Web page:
I finally got to see that 1973 cult favorite Cleopatra Jones starring Tamara Dobson. It is one of the silliest films I’ve ever seen. It tells the story of Cleo Jones, a secret government agent, who is apparently out to win the Drug War single-handedly. The film starts with her ordering the destruction of $30 million of poppies. The owner of these poppies, drug kingpin Mommy (played with John Waters’ style vigor by Shelley Winters), is determined to take Jones out. So she manages to get Jones’ boyfriend’s rehab shelter shut down in order to tempt Jones back home. Once there, Jones combats repeated attempts by Mommy’s subordinates to kill her. The film climaxes in a karate fight between Jones and Mommy. That’s right: Shelley Winters tries to kick Cleo Jones’ ass. I don’t want to ruin the end because it is very not surprising.
Cleopatra Jones does not take itself very seriously. At least, I hope it doesn’t. The film is filled with understated lines like, “It’s been real heavy around here.” But even if these lines were meant to be serious at the time, now they are charming. “No matter how many times I see a cat go through withdrawals, it’s always a heavy trip. That cat’s 15 years old, Cleo.” I don’t know about you, but I can dig it. It’s solid.
All the scenes with Mother were certainly meant to be funny. Why would Shelley Winters be cast? She’s naturally funny. And the character is over the top. She is forever abusing her young subordinates—except one. She has a young woman who seems only to be there to serve her drinks and put up with being pinched in the ass, because Mother is as much a lesbian as possible in a 1973 movie. In this way, the film is pretty open minded.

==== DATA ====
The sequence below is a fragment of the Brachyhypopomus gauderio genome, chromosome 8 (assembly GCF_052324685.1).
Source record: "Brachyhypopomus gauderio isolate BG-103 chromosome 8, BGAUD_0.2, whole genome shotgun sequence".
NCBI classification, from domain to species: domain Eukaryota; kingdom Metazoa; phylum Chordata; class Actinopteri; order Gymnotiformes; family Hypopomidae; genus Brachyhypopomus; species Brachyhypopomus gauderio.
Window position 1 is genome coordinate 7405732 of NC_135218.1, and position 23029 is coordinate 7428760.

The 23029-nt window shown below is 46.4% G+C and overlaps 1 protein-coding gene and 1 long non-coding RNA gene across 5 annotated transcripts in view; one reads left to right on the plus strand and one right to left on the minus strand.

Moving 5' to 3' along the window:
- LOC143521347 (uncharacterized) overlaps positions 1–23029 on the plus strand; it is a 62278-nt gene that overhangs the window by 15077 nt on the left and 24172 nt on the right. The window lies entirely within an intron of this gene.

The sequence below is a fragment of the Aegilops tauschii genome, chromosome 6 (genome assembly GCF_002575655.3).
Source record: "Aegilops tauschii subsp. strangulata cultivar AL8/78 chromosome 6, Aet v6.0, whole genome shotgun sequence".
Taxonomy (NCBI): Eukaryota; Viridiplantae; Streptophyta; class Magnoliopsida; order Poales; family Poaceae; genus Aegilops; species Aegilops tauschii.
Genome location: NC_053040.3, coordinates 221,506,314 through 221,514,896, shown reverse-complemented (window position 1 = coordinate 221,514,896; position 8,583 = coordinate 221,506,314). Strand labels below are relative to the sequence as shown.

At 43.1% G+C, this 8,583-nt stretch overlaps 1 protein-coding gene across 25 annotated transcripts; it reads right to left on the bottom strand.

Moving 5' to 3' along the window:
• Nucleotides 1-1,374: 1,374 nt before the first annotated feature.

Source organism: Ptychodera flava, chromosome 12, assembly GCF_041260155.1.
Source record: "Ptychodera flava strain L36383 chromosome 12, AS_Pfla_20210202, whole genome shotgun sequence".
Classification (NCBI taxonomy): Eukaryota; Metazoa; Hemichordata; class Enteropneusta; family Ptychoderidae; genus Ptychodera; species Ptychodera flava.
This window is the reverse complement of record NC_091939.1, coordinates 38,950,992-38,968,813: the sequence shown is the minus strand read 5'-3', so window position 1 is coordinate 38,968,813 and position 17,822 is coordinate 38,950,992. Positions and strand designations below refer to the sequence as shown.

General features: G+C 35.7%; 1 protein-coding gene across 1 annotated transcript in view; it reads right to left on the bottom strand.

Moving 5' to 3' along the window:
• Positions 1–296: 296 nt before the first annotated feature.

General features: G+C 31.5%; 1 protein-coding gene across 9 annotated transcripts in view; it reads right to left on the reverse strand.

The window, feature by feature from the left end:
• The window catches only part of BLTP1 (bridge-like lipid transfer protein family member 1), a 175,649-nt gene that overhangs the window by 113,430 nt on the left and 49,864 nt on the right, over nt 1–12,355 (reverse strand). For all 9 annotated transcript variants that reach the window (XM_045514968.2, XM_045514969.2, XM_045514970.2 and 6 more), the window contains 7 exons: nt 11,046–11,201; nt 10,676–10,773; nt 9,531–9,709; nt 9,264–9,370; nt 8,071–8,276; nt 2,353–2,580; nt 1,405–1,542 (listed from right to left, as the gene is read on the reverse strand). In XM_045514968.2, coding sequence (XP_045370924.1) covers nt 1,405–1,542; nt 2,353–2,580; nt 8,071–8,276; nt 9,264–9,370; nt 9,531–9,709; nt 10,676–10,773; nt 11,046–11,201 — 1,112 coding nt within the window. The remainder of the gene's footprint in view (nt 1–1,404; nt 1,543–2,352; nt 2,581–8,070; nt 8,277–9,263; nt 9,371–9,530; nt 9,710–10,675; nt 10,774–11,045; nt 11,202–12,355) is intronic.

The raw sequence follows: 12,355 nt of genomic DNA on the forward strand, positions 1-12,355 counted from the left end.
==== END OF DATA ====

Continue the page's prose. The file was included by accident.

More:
According the Wikipedia, Cleopatra Jones is a blaxploitation film. I don’t think this is exactly true. It is certainly no Sweet Sweetback’s Baadasssss Song. It is more the co-opting of the form. It is directed by the very white Jack “Gabby Johnson” Starrett. Most of the crew is white. It was funded by Warner Brothers. And it goes out of its way to show “good” white characters. I don’t mean all of this as an insult however. The film is definitely steeped in the black pride and feminist movements. Even the choice to make the drug kingpin an over-sexed lesbian has to be applauded. And what I especially appreciate is that the black community is very much defined in terms of Malcolm X’s vision. They are solving their own problems despite the inept and hostile meddling of the white culture.
As pure entertainment, Cleopatra Jones works. This is especially true if you like this genre of film and this period of American history. There is something extremely positive about its outlook. It really does portray a time when people were optimistic—when it looked like the future would go in the right direction. Today, it is hard to find that kind of thing.